2. The "nine" in Franchise 9 is to fill a page in a binder. There is no intent to fill a roster or even a starting lineup.
  3. A player can represent multiple teams.
  4. I tried to find a balance between steady producers with longevity and explosive players with shorter careers. Time with the team does count for something, as does impact with the team.
  5. For a link to Franchise 9 lists that I have already posted, click here.
  6. This is all subjective, so I'd love to hear whom you would choose!

Monday, February 7, 2022

The Franchise 9: Pittsburgh Steelers

Note: I'm a hack! I started writing this post on Thursday. On Saturday, ran a piece on the Top 15 Steelers to mark Ben Roethlisberger's retirement. Our lists are different, so it was an interesting read. But the timing of this post with that article was entirely coincidental.
Outside of the New England Tom Bradys, the Pittsburgh Steelers are the most successful franchise in the Super Bowl Era. They have made eight trips to the big game, under three head coaches with three different quarterbacks, behind only New England's 11. Their six wins are tied with the Patriots for most Super Bowl wins by a franchise. What separates the Steelers from the Patriots in this regard is the fact that Pittsburgh is the only team to play in the Super Bowl at least in every decade from the 1970s to the 2010s. They missed out on the first three Super Bowls (the 60s) and have yet to make it in the first three games this decade. Other than that, they have represented the AFC in every decade. As a result, the Hall of Fame is loaded with Steelers. There were some great players left off of this list, but even with all the talent cast aside, this team would be one of the best Franchise 9 teams you could find.

1. Terry Bradshaw, QB (2014 Topps Valor)

At first glance, Terry Bradshaw's stats don't jump off the page. He's second on the Steelers' all-time passing list, but his yardage total has been more than doubled by the next guy on this list. His career 70.9 passer rating would get him fired in today's game. But his record as the team's QB was 107-51, good for a gaudy .677 percentage and an average of 11 wins per season. And let's not forget the 4-0 Super Bowl record. No, by today's standards, his numbers look pedestrian, but in his time he was a three-time Pro Bowl, MVP-winning, All-Pro superstar.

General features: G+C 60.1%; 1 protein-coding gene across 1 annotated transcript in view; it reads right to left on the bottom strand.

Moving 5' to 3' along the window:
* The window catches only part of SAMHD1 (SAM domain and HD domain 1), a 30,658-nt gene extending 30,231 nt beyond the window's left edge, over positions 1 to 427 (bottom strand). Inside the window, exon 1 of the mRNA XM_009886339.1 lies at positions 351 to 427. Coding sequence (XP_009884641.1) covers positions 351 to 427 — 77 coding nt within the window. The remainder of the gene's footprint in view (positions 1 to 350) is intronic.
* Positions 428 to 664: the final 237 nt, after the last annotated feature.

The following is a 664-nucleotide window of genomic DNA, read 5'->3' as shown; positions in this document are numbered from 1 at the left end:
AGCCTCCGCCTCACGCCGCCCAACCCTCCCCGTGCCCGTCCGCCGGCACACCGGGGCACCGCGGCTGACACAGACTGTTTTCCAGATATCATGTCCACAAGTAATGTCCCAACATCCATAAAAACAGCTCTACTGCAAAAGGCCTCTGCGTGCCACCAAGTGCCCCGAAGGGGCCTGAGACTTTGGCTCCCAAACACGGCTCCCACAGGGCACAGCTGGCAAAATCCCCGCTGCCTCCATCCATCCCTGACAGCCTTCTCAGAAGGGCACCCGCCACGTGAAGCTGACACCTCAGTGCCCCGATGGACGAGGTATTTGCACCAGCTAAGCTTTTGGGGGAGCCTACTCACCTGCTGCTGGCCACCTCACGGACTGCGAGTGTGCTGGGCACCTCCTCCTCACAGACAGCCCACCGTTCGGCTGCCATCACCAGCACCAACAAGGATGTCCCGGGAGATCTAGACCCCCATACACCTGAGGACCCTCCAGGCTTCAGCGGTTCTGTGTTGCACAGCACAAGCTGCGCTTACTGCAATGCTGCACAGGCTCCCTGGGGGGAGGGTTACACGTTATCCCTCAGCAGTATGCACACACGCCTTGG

2. Ben Roethlisberger, QB (2013 Topps Strata)

Big Ben just announced his retirement a week ago. We've seen the last of the Steelers' all-time leading passer. He spent the entirety of his career in Black and Gold, winning two Super Bowls while passing for 64,088 yards and 418 TDs. He was voted to six Pro Bowls and took home the Rookie of the Year award.

3. Franco Harris, RB (1983 Topps)

With 11,950 yards, Franco Harris has rushed for more yards than any other Steeler ever. With 100 touchdowns (91 rushing, 9 receiving), he has spent more time in the end zone than any other Steeler. In his career, Harris was selected to six Pro Bowls, one All-Pro team, a Rookie of the Year award, one Super Bowl MVP, the 1970s- All-Decade Team, and the Hall of Fame. He is the most prolific running back in Pittsburgh history.

4. Mike Webster, C (1984 Topps)

Mike Webster is arguably the gold standard for centers in the NFL. He spent the first 15 seasons of his career in Pittsburgh, garnering five 1st-Team All-Pro nods and nine Pro Bowls. He played his way onto not one, but two different All-Decade Teams. And, of course, he has a bust in Canton now. Last year, when the NFL announced its 100th Anniversary Team, Webster was one of the centers.

5. Joe Greene, DT (1980 Topps)

"Mean" Joe Greene is one of only two Steelers to ever have his number retired. (The other is old-timer Ernie Stautner, #70.) Arguably the heart and soul of the Steelers' Steel Curtain defense, and even the entire four-time Super Bowl champion team of the 70s, Greene was an absolutely dominant force on the defensive line. He was either a Pro Bowler or an All-Pro in each of the first 10 seasons of his career. From the very beginning, he was bringing home awards, winning Defensive Rookie of the Year in 1969. He won Defensive Player of the Year in 1972 and 1974. He was a shoo-in to the Hall of Fame and the NFL All-Time Team. And he spent his entire career with the Steelers.


6. Jack Ham, LB (2013 Panini Prizm Decade Dominance)

The only Pittsburgh defender with more approximate value than Joe Greene is Jack Ham, according to Pro Football Reference. From 1974-1979, Ham reeled off six straight All-Pro seasons, book-ended by a pair of Pro Bowl berths. Like teammates Bradshaw, Harris, Webster, and Greene, Ham played his way onto the All-Decade Team of the 1970s--and into Canton. Oh, and last year he was named to the NFL's All-Time Team.